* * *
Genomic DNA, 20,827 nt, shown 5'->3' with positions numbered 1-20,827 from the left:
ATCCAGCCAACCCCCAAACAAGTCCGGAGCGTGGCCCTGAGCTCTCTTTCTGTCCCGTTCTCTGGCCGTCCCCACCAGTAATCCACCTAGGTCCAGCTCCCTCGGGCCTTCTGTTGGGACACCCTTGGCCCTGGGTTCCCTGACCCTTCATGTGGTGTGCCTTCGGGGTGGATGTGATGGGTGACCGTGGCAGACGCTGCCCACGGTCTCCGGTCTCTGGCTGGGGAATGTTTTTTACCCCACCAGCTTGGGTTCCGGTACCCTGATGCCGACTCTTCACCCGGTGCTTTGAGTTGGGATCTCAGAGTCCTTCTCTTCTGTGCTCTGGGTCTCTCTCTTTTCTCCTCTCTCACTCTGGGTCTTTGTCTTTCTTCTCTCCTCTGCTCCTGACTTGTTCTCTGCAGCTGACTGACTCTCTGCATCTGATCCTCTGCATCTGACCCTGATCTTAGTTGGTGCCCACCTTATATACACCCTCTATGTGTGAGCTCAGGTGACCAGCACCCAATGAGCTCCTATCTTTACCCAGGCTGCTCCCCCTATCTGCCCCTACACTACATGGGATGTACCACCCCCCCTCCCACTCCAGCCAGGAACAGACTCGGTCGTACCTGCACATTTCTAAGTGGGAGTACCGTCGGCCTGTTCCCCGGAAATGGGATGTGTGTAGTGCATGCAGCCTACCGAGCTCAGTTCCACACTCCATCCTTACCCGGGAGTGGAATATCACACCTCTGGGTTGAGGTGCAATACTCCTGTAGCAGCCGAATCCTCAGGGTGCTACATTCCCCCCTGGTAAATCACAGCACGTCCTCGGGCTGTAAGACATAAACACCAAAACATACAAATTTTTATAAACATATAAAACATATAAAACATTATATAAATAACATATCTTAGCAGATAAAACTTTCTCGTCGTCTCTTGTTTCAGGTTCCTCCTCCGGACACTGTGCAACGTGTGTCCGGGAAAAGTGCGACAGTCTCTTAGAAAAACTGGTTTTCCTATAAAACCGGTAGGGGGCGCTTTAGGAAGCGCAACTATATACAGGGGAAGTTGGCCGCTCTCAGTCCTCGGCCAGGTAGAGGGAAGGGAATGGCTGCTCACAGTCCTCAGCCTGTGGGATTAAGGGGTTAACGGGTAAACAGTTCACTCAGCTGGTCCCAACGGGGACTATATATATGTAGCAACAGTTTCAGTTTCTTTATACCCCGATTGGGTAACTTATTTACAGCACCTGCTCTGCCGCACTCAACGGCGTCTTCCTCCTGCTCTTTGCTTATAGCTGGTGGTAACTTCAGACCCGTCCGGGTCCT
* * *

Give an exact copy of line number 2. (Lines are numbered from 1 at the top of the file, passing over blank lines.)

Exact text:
ATCCAGCCAACCCCCAAACAAGTCCGGAGCGTGGCCCTGAGCTCTCTTTCTGTCCCGTTCTCTGGCCGTCCCCACCAGTAATCCACCTAGGTCCAGCTCCCTCGGGCCTTCTGTTGGGACACCCTTGGCCCTGGGTTCCCTGACCCTTCATGTGGTGTGCCTTCGGGGTGGATGTGATGGGTGACCGTGGCAGACGCTGCCCACGGTCTCCGGTCTCTGGCTGGGGAATGTTTTTTACCCCACCAGCTTGGGTTCCGGTACCCTGATGCCGACTCTTCACCCGGTGCTTTGAGTTGGGATCTCAGAGTCCTTCTCTTCTGTGCTCTGGGTCTCTCTCTTTTCTCCTCTCTCACTCTGGGTCTTTGTCTTTCTTCTCTCCTCTGCTCCTGACTTGTTCTCTGCAGCTGACTGACTCTCTGCATCTGATCCTCTGCATCTGACCCTGATCTTAGTTGGTGCCCACCTTATATACACCCTCTATGTGTGAGCTCAGGTGACCAGCACCCAATGAGCTCCTATCTTTACCCAGGCTGCTCCCCCTATCTGCCCCTACACTACATGGGATGTACCACCCCCCCTCCCACTCCAGCCAGGAACAGACTCGGTCGTACCTGCACATTTCTAAGTGGGAGTACCGTCGGCCTGTTCCCCGGAAATGGGATGTGTGTAGTGCATGCAGCCTACCGAGCTCAGTTCCACACTCCATCCTTACCCGGGAGTGGAATATCACACCTCTGGGTTGAGGTGCAATACTCCTGTAGCAGCCGAATCCTCAGGGTGCTACATTCCCCCCTGGTAAATCACAGCACGTCCTCGGGCTGTAAGACATAAACACCAAAACATACAAATTTTTATAAACATATAAAACATATAAAACATTATATAAATAACATATCTTAGCAGATAAAACTTTCTCGTCGTCTCTTGTTTCAGGTTCCTCCTCCGGACACTGTGCAACGTGTGTCCGGGAAAAGTGCGACAGTCTCTTAGAAAAACTGGTTTTCCTATAAAACCGGTAGGGGGCGCTTTAGGAAGCGCAACTATATACAGGGGAAGTTGGCCGCTCTCAGTCCTCGGCCAGGTAGAGGGAAGGGAATGGCTGCTCACAGTCCTCAGCCTGTGGGATTAAGGGGTTAACGGGTAAACAGTTCACTCAGCTGGTCCCAACGGGGACTATATATATGTAGCAACAGTTTCAGTTTCTTTATACCCCGATTGGGTAACTTATTTACAGCACCTGCTCTGCCGCACTCAACGGCGTCTTCCTCCTGCTCTTTGCTTATAGCTGGTGGTAACTTCAGACCCGTCCGGGTCCT